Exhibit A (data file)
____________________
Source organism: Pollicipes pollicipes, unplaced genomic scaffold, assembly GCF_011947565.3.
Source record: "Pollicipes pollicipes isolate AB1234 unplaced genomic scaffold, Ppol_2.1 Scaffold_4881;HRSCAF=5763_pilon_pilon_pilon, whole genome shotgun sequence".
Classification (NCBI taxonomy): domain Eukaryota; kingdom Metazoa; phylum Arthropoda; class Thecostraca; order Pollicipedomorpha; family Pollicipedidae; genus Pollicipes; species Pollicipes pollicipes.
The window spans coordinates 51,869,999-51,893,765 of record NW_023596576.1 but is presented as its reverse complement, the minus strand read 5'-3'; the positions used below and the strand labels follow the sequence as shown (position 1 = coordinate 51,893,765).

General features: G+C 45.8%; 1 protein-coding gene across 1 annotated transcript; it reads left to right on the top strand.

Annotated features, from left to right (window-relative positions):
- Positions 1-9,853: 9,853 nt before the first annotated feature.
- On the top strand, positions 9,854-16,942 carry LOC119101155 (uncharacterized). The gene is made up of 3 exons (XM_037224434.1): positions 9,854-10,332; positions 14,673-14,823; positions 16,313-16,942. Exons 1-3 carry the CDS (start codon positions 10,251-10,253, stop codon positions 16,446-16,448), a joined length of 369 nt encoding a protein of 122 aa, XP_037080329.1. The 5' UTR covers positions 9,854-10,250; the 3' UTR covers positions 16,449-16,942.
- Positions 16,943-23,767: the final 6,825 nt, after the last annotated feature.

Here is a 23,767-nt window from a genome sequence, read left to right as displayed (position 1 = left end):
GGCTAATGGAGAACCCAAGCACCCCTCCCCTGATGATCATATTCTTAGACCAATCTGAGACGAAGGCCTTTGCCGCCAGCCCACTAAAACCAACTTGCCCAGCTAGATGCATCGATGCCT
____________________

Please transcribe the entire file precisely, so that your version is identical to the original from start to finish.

Source organism: Pollicipes pollicipes, unplaced genomic scaffold, assembly GCF_011947565.3.
Source record: "Pollicipes pollicipes isolate AB1234 unplaced genomic scaffold, Ppol_2.1 Scaffold_4881;HRSCAF=5763_pilon_pilon_pilon, whole genome shotgun sequence".
Classification (NCBI taxonomy): domain Eukaryota; kingdom Metazoa; phylum Arthropoda; class Thecostraca; order Pollicipedomorpha; family Pollicipedidae; genus Pollicipes; species Pollicipes pollicipes.
The window spans coordinates 51,869,999-51,893,765 of record NW_023596576.1 but is presented as its reverse complement, the minus strand read 5'-3'; the positions used below and the strand labels follow the sequence as shown (position 1 = coordinate 51,893,765).

General features: G+C 45.8%; 1 protein-coding gene across 1 annotated transcript; it reads left to right on the top strand.

Annotated features, from left to right (window-relative positions):
- Positions 1-9,853: 9,853 nt before the first annotated feature.
- On the top strand, positions 9,854-16,942 carry LOC119101155 (uncharacterized). The gene is made up of 3 exons (XM_037224434.1): positions 9,854-10,332; positions 14,673-14,823; positions 16,313-16,942. Exons 1-3 carry the CDS (start codon positions 10,251-10,253, stop codon positions 16,446-16,448), a joined length of 369 nt encoding a protein of 122 aa, XP_037080329.1. The 5' UTR covers positions 9,854-10,250; the 3' UTR covers positions 16,449-16,942.
- Positions 16,943-23,767: the final 6,825 nt, after the last annotated feature.

Here is a 23,767-nt window from a genome sequence, read left to right as displayed (position 1 = left end):
GGCTAATGGAGAACCCAAGCACCCCTCCCCTGATGATCATATTCTTAGACCAATCTGAGACGAAGGCCTTTGCCGCCAGCCCACTAAAACCAACTTGCCCAGCTAGATGCATCGATGCCT